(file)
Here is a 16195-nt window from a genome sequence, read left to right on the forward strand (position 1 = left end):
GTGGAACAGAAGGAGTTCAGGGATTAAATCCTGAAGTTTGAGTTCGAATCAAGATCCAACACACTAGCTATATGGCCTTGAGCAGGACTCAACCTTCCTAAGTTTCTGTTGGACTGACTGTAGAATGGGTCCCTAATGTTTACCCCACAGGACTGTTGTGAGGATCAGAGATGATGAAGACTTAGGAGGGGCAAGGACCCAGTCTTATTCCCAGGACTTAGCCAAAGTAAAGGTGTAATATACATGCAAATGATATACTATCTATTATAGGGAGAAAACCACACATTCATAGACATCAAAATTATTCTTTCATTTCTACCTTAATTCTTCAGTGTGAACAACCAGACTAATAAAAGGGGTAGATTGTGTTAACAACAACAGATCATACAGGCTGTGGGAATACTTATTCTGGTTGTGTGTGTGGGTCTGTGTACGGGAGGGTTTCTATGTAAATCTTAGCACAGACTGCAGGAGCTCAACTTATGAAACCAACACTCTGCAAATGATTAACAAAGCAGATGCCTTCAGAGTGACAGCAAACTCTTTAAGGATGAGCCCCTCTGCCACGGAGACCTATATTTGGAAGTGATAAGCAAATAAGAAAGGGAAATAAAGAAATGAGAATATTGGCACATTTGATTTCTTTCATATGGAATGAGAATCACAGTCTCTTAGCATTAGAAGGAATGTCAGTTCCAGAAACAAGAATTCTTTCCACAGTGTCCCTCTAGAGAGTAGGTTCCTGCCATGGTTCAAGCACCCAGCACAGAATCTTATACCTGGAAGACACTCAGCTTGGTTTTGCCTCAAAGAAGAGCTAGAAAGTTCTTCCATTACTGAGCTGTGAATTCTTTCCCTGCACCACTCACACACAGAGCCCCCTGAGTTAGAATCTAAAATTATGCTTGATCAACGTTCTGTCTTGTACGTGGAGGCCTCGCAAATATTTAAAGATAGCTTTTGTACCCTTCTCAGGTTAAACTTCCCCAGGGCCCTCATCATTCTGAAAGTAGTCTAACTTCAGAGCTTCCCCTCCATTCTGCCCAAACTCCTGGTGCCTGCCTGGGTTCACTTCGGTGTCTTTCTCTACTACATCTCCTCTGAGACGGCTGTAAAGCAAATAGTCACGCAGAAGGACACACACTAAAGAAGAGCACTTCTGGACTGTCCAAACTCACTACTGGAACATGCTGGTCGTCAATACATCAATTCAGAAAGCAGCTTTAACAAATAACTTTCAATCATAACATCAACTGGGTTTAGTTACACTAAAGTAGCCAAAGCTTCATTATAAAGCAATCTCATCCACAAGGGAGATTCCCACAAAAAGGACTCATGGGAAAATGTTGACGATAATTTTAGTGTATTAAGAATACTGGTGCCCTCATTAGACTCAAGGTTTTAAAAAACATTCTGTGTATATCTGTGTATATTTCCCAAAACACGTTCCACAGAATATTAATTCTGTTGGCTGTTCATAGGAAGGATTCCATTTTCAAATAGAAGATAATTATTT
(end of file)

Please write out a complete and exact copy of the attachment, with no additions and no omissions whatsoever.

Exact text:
Here is a 16195-nt window from a genome sequence, read left to right on the forward strand (position 1 = left end):
GTGGAACAGAAGGAGTTCAGGGATTAAATCCTGAAGTTTGAGTTCGAATCAAGATCCAACACACTAGCTATATGGCCTTGAGCAGGACTCAACCTTCCTAAGTTTCTGTTGGACTGACTGTAGAATGGGTCCCTAATGTTTACCCCACAGGACTGTTGTGAGGATCAGAGATGATGAAGACTTAGGAGGGGCAAGGACCCAGTCTTATTCCCAGGACTTAGCCAAAGTAAAGGTGTAATATACATGCAAATGATATACTATCTATTATAGGGAGAAAACCACACATTCATAGACATCAAAATTATTCTTTCATTTCTACCTTAATTCTTCAGTGTGAACAACCAGACTAATAAAAGGGGTAGATTGTGTTAACAACAACAGATCATACAGGCTGTGGGAATACTTATTCTGGTTGTGTGTGTGGGTCTGTGTACGGGAGGGTTTCTATGTAAATCTTAGCACAGACTGCAGGAGCTCAACTTATGAAACCAACACTCTGCAAATGATTAACAAAGCAGATGCCTTCAGAGTGACAGCAAACTCTTTAAGGATGAGCCCCTCTGCCACGGAGACCTATATTTGGAAGTGATAAGCAAATAAGAAAGGGAAATAAAGAAATGAGAATATTGGCACATTTGATTTCTTTCATATGGAATGAGAATCACAGTCTCTTAGCATTAGAAGGAATGTCAGTTCCAGAAACAAGAATTCTTTCCACAGTGTCCCTCTAGAGAGTAGGTTCCTGCCATGGTTCAAGCACCCAGCACAGAATCTTATACCTGGAAGACACTCAGCTTGGTTTTGCCTCAAAGAAGAGCTAGAAAGTTCTTCCATTACTGAGCTGTGAATTCTTTCCCTGCACCACTCACACACAGAGCCCCCTGAGTTAGAATCTAAAATTATGCTTGATCAACGTTCTGTCTTGTACGTGGAGGCCTCGCAAATATTTAAAGATAGCTTTTGTACCCTTCTCAGGTTAAACTTCCCCAGGGCCCTCATCATTCTGAAAGTAGTCTAACTTCAGAGCTTCCCCTCCATTCTGCCCAAACTCCTGGTGCCTGCCTGGGTTCACTTCGGTGTCTTTCTCTACTACATCTCCTCTGAGACGGCTGTAAAGCAAATAGTCACGCAGAAGGACACACACTAAAGAAGAGCACTTCTGGACTGTCCAAACTCACTACTGGAACATGCTGGTCGTCAATACATCAATTCAGAAAGCAGCTTTAACAAATAACTTTCAATCATAACATCAACTGGGTTTAGTTACACTAAAGTAGCCAAAGCTTCATTATAAAGCAATCTCATCCACAAGGGAGATTCCCACAAAAAGGACTCATGGGAAAATGTTGACGATAATTTTAGTGTATTAAGAATACTGGTGCCCTCATTAGACTCAAGGTTTTAAAAAACATTCTGTGTATATCTGTGTATATTTCCCAAAACACGTTCCACAGAATATTAATTCTGTTGGCTGTTCATAGGAAGGATTCCATTTTCAAATAGAAGATAATTATTT